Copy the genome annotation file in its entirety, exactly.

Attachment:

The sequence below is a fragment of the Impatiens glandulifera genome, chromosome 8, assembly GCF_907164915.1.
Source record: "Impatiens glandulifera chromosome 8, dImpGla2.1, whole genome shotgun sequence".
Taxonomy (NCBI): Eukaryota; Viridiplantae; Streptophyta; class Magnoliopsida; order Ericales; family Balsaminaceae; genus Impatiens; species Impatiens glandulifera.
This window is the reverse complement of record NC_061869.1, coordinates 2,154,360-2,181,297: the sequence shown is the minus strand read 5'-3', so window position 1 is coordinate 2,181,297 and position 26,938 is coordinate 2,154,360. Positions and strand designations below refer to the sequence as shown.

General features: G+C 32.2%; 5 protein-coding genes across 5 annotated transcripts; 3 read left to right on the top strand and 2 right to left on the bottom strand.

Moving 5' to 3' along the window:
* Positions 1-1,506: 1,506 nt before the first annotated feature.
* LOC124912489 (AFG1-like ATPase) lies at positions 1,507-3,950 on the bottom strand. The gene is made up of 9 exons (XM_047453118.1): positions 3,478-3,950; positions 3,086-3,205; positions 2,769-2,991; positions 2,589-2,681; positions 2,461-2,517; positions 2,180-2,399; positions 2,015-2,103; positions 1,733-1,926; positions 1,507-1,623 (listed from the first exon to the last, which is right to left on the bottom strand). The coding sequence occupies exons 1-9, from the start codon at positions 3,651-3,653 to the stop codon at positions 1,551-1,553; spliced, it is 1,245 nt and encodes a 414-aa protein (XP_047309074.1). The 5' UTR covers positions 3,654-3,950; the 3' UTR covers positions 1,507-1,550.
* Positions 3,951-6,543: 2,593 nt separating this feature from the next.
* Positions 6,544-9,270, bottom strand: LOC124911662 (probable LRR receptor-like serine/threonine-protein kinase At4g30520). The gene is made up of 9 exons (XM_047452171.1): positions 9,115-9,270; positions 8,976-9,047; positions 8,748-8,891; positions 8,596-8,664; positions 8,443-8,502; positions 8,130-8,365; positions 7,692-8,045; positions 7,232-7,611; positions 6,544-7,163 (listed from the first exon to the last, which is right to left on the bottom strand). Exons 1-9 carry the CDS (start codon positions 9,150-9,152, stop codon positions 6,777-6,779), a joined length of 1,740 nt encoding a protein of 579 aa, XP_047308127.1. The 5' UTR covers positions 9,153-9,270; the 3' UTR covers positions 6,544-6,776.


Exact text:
The sequence below is a fragment of the Impatiens glandulifera genome, chromosome 8, assembly GCF_907164915.1.
Source record: "Impatiens glandulifera chromosome 8, dImpGla2.1, whole genome shotgun sequence".
Taxonomy (NCBI): Eukaryota; Viridiplantae; Streptophyta; class Magnoliopsida; order Ericales; family Balsaminaceae; genus Impatiens; species Impatiens glandulifera.
This window is the reverse complement of record NC_061869.1, coordinates 2,154,360-2,181,297: the sequence shown is the minus strand read 5'-3', so window position 1 is coordinate 2,181,297 and position 26,938 is coordinate 2,154,360. Positions and strand designations below refer to the sequence as shown.

General features: G+C 32.2%; 5 protein-coding genes across 5 annotated transcripts; 3 read left to right on the top strand and 2 right to left on the bottom strand.

Moving 5' to 3' along the window:
* Positions 1-1,506: 1,506 nt before the first annotated feature.
* LOC124912489 (AFG1-like ATPase) lies at positions 1,507-3,950 on the bottom strand. The gene is made up of 9 exons (XM_047453118.1): positions 3,478-3,950; positions 3,086-3,205; positions 2,769-2,991; positions 2,589-2,681; positions 2,461-2,517; positions 2,180-2,399; positions 2,015-2,103; positions 1,733-1,926; positions 1,507-1,623 (listed from the first exon to the last, which is right to left on the bottom strand). The coding sequence occupies exons 1-9, from the start codon at positions 3,651-3,653 to the stop codon at positions 1,551-1,553; spliced, it is 1,245 nt and encodes a 414-aa protein (XP_047309074.1). The 5' UTR covers positions 3,654-3,950; the 3' UTR covers positions 1,507-1,550.
* Positions 3,951-6,543: 2,593 nt separating this feature from the next.
* Positions 6,544-9,270, bottom strand: LOC124911662 (probable LRR receptor-like serine/threonine-protein kinase At4g30520). The gene is made up of 9 exons (XM_047452171.1): positions 9,115-9,270; positions 8,976-9,047; positions 8,748-8,891; positions 8,596-8,664; positions 8,443-8,502; positions 8,130-8,365; positions 7,692-8,045; positions 7,232-7,611; positions 6,544-7,163 (listed from the first exon to the last, which is right to left on the bottom strand). Exons 1-9 carry the CDS (start codon positions 9,150-9,152, stop codon positions 6,777-6,779), a joined length of 1,740 nt encoding a protein of 579 aa, XP_047308127.1. The 5' UTR covers positions 9,153-9,270; the 3' UTR covers positions 6,544-6,776.